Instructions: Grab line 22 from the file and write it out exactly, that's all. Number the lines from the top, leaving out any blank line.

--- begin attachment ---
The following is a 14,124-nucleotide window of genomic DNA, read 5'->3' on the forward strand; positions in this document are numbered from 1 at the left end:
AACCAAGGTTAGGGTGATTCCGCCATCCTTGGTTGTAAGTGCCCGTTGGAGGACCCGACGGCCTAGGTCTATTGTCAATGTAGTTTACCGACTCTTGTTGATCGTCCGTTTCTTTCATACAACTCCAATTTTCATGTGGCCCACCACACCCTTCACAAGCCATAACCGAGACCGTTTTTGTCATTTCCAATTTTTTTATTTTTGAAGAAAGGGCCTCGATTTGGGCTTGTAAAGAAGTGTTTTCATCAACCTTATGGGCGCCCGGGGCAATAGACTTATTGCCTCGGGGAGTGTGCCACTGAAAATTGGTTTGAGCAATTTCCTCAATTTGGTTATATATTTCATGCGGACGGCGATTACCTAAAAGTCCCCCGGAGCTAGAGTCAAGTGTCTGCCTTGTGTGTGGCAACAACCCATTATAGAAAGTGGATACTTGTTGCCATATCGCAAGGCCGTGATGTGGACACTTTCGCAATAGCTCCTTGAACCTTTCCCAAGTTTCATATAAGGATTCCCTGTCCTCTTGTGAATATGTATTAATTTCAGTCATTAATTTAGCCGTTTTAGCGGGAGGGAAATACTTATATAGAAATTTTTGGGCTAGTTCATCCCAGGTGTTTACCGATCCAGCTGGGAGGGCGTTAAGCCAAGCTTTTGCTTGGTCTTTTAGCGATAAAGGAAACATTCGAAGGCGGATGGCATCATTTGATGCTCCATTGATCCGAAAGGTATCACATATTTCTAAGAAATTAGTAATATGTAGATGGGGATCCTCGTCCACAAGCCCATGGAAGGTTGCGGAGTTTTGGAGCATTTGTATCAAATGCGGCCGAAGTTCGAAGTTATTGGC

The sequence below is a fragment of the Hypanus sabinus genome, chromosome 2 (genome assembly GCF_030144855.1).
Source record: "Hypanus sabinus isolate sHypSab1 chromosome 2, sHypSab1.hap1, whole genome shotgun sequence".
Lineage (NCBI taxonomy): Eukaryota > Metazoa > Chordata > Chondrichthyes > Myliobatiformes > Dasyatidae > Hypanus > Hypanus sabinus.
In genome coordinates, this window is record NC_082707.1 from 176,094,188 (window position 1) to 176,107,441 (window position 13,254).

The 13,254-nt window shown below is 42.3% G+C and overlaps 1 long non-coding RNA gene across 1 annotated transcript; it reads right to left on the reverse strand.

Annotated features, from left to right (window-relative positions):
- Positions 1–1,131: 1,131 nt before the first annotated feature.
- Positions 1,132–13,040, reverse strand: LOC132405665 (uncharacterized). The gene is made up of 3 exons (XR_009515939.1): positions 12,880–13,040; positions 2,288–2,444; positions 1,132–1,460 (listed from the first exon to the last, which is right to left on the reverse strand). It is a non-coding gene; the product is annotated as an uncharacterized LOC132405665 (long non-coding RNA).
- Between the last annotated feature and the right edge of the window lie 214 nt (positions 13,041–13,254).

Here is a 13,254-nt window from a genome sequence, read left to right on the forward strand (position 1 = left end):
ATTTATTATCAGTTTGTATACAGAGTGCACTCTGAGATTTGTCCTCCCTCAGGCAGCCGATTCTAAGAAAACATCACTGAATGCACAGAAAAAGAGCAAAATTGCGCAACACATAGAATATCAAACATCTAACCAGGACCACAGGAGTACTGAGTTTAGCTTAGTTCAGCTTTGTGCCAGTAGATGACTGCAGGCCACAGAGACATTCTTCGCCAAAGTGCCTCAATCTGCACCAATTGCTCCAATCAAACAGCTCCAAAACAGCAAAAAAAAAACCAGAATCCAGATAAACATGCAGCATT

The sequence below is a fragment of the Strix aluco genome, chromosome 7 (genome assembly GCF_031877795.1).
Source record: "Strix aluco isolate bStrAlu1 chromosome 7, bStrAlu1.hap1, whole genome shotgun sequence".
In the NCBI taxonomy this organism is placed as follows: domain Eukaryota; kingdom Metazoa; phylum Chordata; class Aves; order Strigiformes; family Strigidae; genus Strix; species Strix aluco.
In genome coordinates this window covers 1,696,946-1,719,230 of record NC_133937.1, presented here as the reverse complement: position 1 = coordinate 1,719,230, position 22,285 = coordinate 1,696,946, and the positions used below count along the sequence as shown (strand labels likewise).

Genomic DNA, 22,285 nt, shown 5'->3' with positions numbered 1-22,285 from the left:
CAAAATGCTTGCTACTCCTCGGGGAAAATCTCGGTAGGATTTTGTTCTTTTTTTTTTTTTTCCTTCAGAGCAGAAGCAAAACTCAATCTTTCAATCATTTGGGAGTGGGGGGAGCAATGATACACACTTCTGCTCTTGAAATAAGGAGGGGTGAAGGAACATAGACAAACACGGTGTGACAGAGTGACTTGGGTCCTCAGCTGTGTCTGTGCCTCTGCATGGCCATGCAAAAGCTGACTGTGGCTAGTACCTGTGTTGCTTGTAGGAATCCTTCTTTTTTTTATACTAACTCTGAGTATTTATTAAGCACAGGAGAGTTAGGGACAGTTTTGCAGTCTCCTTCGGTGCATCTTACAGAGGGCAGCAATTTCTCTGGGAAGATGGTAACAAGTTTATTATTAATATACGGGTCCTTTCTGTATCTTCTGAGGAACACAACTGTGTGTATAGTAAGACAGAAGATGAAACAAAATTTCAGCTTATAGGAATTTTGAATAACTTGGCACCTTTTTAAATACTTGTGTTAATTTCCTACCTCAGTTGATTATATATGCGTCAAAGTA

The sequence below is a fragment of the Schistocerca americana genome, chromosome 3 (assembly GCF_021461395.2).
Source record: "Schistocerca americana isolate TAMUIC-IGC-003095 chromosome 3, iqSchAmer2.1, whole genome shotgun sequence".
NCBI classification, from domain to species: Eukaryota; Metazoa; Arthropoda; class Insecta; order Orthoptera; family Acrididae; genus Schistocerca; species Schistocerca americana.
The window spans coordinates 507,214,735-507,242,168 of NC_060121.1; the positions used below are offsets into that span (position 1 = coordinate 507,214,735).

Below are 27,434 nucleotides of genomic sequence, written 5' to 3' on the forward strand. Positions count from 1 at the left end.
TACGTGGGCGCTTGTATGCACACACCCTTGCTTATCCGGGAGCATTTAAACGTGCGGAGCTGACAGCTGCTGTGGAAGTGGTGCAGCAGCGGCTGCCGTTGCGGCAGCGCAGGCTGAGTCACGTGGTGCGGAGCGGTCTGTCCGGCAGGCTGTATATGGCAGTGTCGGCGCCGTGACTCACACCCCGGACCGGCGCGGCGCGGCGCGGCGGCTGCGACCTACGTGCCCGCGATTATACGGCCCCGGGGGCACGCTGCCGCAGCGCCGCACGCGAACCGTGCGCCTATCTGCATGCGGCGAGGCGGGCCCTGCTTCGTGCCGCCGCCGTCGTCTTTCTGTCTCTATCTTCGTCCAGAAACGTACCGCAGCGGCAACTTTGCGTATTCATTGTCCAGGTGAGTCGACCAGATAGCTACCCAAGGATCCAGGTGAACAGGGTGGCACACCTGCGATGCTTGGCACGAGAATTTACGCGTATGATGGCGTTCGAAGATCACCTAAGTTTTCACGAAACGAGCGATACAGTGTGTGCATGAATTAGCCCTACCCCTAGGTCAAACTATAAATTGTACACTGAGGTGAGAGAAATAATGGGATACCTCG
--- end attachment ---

NCBI classification, from domain to species: Eukaryota; Metazoa; Arthropoda; class Insecta; order Orthoptera; family Acrididae; genus Schistocerca; species Schistocerca americana.